Boys on the Bridge

It is a privilege to work with the collections at the Kelley House Museum. Once in a while we run across a photograph which resonates on multiple levels. Such was the case with this image. Five young boys are gathered on a bridge, with a mill (probably that of the Albion Lumber Company) in the background. Three out of the five boys have reading material in their hands, and all but one, the tallest, are looking at the camera. The moment is one of mild mischief, which can be read in the boys faces. Four of the boys are in bib overalls, while the fifth sports knickerbockers adjusted below the knee. All five have covered their heads with various types of hats or caps. The tallest, wearing lighter overalls (perhaps they were more heavily worn than those of the other boys) has a dark shirt on and a contrasting, lighter colored tie. They all look as though they are ready for action of some kind. Perhaps they were on their way to or from school? Some of them might be related to each other.

We believe that the photograph was taken by Lloyd Ferrill because it was part of a donation made to the Kelley House by Jim and Judy Tarbell. The Tarbells, who owned Black Bear Press, moved their operation into the Evergreen Barn in 1985. They worked on the barn’s foundation and walls, and in the process ran across a set of photographic negatives. The processing envelopes containing the negatives had Lloyd Ferrill’s name on them. Lloyd Ferrill worked at the Albion Lumber Company as an accountant. So it’s a safe bet that the mill behind the boys was Albion’s.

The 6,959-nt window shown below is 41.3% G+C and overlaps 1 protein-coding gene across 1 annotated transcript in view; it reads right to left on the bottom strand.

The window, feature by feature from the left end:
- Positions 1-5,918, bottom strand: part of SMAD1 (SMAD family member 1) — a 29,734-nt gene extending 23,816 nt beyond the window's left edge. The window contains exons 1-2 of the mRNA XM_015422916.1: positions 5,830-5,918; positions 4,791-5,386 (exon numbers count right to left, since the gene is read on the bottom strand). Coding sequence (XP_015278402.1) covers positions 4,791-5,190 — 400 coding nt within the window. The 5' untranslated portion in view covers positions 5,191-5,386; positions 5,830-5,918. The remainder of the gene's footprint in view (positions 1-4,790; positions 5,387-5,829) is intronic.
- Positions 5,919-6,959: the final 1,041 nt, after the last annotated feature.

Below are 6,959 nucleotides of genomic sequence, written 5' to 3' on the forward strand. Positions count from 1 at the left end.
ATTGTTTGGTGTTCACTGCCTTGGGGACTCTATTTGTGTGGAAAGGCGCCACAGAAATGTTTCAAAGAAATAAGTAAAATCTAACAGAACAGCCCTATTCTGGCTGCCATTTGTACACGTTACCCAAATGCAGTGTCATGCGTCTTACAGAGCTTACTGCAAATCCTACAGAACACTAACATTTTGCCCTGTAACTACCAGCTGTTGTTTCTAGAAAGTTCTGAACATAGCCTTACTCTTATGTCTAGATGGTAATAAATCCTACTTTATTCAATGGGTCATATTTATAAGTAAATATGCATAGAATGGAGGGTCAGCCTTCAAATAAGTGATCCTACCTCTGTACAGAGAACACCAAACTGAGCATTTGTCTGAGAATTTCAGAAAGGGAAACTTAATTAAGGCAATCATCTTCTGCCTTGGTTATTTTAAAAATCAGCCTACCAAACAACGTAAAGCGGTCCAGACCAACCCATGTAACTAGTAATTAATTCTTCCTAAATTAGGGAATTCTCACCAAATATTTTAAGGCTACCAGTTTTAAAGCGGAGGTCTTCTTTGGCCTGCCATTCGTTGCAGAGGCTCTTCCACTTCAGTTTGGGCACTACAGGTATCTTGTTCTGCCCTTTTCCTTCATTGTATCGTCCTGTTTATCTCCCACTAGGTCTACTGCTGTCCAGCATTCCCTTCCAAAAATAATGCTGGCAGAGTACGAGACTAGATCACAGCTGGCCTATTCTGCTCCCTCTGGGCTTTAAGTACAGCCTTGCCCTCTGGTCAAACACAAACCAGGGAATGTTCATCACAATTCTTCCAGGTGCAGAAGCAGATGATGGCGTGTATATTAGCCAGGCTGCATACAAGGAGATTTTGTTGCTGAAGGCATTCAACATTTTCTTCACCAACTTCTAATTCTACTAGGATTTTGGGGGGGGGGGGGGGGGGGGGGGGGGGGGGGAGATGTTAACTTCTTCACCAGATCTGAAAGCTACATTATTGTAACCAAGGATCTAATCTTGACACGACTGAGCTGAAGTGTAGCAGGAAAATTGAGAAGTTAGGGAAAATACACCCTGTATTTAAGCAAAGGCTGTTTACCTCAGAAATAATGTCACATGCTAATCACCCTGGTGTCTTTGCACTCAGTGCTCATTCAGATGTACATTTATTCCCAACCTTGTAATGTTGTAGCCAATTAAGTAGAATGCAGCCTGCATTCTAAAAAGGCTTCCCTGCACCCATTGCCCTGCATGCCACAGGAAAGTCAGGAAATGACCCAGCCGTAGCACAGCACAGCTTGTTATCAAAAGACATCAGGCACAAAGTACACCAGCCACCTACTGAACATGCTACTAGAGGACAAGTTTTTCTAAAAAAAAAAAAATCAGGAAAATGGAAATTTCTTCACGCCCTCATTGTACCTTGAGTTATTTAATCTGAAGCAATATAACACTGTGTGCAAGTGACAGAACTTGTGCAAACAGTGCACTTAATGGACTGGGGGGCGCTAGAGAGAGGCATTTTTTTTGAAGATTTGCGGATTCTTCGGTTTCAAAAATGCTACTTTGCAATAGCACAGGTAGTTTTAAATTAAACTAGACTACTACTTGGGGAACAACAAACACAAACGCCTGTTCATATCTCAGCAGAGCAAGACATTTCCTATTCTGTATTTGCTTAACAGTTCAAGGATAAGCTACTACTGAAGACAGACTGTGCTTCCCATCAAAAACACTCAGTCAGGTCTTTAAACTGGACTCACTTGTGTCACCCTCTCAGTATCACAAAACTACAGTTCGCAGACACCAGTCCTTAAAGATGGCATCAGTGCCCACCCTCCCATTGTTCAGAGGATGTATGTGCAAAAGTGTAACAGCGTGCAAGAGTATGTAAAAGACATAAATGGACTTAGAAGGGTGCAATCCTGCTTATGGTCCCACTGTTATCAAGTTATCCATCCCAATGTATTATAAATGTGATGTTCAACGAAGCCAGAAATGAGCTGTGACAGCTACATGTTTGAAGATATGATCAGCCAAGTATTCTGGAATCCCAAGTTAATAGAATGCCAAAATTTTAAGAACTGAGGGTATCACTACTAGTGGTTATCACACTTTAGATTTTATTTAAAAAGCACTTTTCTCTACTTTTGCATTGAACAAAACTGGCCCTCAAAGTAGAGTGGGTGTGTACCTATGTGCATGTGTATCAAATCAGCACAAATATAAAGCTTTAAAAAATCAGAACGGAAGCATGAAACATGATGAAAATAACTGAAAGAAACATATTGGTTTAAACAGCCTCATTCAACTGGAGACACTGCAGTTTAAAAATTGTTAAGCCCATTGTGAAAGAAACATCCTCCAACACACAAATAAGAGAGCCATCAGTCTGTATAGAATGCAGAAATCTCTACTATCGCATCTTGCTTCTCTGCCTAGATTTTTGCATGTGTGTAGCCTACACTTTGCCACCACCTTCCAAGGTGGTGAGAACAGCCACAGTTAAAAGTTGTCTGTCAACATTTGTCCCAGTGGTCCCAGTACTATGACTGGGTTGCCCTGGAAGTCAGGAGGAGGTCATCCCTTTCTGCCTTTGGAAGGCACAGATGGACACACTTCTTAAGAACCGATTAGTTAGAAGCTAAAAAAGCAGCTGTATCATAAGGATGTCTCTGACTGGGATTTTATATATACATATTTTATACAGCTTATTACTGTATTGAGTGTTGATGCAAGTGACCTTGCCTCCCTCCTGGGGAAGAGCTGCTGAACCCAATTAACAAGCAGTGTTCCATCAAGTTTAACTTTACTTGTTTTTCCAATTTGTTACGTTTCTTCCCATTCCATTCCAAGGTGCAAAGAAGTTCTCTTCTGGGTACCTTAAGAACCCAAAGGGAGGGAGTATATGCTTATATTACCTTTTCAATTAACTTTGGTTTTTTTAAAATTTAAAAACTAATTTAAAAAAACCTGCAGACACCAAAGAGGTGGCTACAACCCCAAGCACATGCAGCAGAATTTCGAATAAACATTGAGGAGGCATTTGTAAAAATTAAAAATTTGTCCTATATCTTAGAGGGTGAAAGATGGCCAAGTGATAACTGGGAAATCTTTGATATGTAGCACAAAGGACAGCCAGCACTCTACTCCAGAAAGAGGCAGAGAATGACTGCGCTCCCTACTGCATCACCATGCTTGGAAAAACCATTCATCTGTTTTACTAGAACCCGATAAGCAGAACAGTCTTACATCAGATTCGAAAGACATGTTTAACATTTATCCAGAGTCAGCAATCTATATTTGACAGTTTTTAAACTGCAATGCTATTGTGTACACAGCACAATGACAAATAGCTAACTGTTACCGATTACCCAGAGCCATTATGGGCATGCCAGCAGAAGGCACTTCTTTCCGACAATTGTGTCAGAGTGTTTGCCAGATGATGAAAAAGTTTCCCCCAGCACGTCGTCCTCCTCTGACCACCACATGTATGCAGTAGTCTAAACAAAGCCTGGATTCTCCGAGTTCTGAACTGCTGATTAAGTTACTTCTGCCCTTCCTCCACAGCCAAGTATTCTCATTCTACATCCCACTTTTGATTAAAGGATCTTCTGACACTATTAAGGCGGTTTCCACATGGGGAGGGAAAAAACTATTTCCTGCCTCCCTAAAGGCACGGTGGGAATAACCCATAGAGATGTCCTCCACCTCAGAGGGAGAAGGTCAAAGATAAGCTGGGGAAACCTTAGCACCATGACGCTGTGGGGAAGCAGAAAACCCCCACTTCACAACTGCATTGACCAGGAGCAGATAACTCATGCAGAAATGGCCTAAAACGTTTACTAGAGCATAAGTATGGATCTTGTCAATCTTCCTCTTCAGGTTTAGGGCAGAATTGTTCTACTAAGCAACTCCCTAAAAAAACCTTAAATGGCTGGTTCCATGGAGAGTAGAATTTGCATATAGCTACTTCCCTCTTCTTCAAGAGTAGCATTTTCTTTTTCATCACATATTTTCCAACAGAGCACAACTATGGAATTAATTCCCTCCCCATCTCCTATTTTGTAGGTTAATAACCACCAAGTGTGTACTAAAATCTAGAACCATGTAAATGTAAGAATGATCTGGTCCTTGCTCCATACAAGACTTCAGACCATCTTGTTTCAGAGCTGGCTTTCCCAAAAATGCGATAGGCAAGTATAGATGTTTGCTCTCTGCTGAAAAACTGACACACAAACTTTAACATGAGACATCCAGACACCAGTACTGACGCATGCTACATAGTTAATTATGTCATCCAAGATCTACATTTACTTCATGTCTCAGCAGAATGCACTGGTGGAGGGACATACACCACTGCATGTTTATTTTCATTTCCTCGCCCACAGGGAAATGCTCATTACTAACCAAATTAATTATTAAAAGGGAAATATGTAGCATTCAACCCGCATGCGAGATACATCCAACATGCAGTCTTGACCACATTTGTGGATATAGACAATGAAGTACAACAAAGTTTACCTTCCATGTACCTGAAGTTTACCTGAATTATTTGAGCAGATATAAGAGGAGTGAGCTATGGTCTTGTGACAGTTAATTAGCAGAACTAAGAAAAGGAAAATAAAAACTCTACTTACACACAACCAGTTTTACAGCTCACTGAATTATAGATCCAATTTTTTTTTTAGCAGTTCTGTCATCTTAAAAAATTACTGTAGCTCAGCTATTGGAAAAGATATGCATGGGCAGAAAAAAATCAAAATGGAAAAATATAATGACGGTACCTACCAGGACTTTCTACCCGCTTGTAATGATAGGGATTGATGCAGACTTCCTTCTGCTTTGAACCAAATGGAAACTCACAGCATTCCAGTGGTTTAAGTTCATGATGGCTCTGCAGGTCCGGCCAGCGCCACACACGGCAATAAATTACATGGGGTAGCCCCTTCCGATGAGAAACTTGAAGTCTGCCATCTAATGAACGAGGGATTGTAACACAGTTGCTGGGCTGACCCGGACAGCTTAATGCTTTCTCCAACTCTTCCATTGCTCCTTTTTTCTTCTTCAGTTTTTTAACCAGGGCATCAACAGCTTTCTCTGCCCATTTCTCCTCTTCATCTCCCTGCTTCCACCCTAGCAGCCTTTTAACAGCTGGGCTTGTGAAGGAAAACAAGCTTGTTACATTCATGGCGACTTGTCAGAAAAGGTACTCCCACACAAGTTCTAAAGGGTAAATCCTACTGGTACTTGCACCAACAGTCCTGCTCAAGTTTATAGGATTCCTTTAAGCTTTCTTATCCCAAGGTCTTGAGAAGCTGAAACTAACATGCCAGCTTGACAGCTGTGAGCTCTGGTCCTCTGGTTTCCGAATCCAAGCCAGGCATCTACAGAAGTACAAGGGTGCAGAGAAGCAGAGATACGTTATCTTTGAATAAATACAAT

Lloyd was born in 1893 to Henry Reed Ferrill and Anne Cotter Ferrill, the middle of three boys. Henry Ferrill managed the general store for the Albion Lumber Company. Lloyd’s brothers, William Vivian (1891-1981) and John Harvey, known as “Hob” (1896-1968) had their own careers on the North Coast. Lloyd Henry graduated from Mendocino High School in 1911. One of his interests was baseball, which is not too surprising, since his brother William played with the Albion Tigers. Several of the photographs taken by Lloyd and now part of the Museum’s collection show the Tigers posing in their uniforms. With photography becoming so available at the turn of the twentieth century, many people took it up as a hobby, as Lloyd apparently did.

His photographs recorded not only baseball teams and games but also outings with his family, friends and some of the scenes local to Albion. The negative for this image was in a paper envelope not unlike those found at any drug store or film development enterprise, not so many years ago. Lloyd Ferrill’s envelope was printed as a mailer, addressed to “L.H. Ferrill, Albion, Calif.”  The return address reads “That Man Pitts” 771 Market Street, San Francisco, California. The inside of the envelope indicates that Lloyd was using “Velox” developing paper. With Velox, postcards could also be printed, at fifty cents per dozen.  Lloyd’s sense of fun is apparent in many of his photographs.

Perhaps that sense of humor came through the camera lens and gave the five young boys something to enjoy for a moment. Life among the mills and millworkers in the early 1900s would have had its challenges, but how wondrous to grow up with the ocean and rivers, ranches and ridgelines as places to explore. There would have been school days and chores at home, and growing levels of responsibility as they aged. But on this particular day, they cooperated for the camera by lining up along the railing of the bridge and posing candidly.

Photo caption: Five boys on a bridge overlooking the Albion mill, taken by Lloyd H.Ferrill, mill bookkeeper, c. 1910